Film Review: 'Frozen'

Whether it be Bambi (1942), The Jungle Book (1967) or The Lion King (1994), almost everyone has a favourite Disney animation from their childhood that still holds up on repeat watches. A terrific combination of a heartwarming story, effervescent animation and memorable musical numbers, Frozen (2013) has the potential to be that film for this generation, and is easily one of Disney's strongest features in recent memory. Loosely based on Hans Christian Andersen's fairy tale The Snow Queen, Frozen tells the story of Elsa (Idina Menzel) and Anna (Kristin Bell), sisters and heirs to the northern kingdom of Arendelle.

Elsa has been born with the power to create snow and ice, but after an accident injures Anna she hides her powers and becomes a recluse, growing ever more detached from her younger sibling as the years pass by. On Elsa's coronation day her powers spiral out of control, casting the kingdom into an eternal winter. It's up to Anna, aided by extreme mountain man Kristoff (Jonathan Groff) and enchanted snowman Olaf (Josh Gad), to find Elsa and save Arendelle. As is the case with all great animated films, Frozen has a wide appeal that should satisfy adults and kids in equal measure. Penned by writer and co-director Jennifer Lee, the narrative touches on relevant, resonant themes without once feeling overly heavy-handed.

It's been a while since an animated film has been this unpredictable too, but the twists and turns are welcome and it all plays out in sweet, soulful fashion. At the core of the story is the relationship between Elsa and Anna. Both characters are well-written - Elsa especially benefits from not being cast as an out-and-out villain - and the manner in which the sisterly bond is repaired is a wonderful reversal on traditional tropes. Additionally the picture is gloriously animated throughout, and the innovative illustrations of Elsa's supernatural powers - the zenith of which is the beautiful creation of an ice palace - are impressively rendered. What truly sets Frozen apart from other animated fare are the catchy, toe-tapping songs. There are a couple which aren't particularly memorable, but For the First Time in Forever, Do You Want to Build a Snowman? and Let it Go are all magnificently performed, hum-worthy tracks that will stay with you long after the credits roll.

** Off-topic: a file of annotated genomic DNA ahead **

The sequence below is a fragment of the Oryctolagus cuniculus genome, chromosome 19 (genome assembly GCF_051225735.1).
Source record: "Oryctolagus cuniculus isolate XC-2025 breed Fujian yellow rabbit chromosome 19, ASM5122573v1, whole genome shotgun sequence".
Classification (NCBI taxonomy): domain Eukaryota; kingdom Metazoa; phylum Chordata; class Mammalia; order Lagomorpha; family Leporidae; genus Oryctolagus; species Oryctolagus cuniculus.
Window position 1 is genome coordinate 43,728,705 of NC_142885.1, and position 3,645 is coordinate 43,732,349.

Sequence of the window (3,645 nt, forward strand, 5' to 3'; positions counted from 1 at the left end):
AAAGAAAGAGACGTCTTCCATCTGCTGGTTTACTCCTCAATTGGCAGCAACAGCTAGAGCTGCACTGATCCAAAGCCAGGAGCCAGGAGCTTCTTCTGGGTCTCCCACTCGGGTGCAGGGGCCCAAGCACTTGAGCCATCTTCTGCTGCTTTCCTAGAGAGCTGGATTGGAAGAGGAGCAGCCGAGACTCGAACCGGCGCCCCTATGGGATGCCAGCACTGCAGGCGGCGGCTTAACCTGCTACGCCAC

With her background in Broadway it's here where Menzel is clearly in her element and her voice positively soars in these musical ballads. Voice work is strong across the board, with Gad's Olaf supplying plenty of laughs and becoming more and more endearing as proceedings progress and Groff doing a good job of vocalising Kristoff's heart and humour. It's Bell's infectious performance as Anna that's easily the standout here though, the actress instilling the young princess with a tender core that makes her easy to root for. Back in the 1943, Walt and company weren't able to adapt Anderson's prose for the screen, but Frozen is about as good an update you can ask for. Between this animated delight and Saving Mr. Banks (2013), Disney have done a fantastic job of honouring Walt's legacy, and are ending the year on a high.

Amon Warmann


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